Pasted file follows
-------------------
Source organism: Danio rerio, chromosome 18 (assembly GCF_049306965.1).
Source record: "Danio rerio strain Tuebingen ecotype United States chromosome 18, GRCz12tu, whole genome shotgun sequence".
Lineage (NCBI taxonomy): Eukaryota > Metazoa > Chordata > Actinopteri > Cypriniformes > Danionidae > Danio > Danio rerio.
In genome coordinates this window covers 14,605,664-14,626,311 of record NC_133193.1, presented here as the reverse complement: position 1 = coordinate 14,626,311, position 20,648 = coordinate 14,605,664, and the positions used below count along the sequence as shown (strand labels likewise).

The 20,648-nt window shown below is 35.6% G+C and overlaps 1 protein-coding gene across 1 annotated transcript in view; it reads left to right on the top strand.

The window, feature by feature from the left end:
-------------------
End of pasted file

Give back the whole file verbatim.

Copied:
Source organism: Danio rerio, chromosome 18 (assembly GCF_049306965.1).
Source record: "Danio rerio strain Tuebingen ecotype United States chromosome 18, GRCz12tu, whole genome shotgun sequence".
Lineage (NCBI taxonomy): Eukaryota > Metazoa > Chordata > Actinopteri > Cypriniformes > Danionidae > Danio > Danio rerio.
In genome coordinates this window covers 14,605,664-14,626,311 of record NC_133193.1, presented here as the reverse complement: position 1 = coordinate 14,626,311, position 20,648 = coordinate 14,605,664, and the positions used below count along the sequence as shown (strand labels likewise).

The 20,648-nt window shown below is 35.6% G+C and overlaps 1 protein-coding gene across 1 annotated transcript in view; it reads left to right on the top strand.

The window, feature by feature from the left end: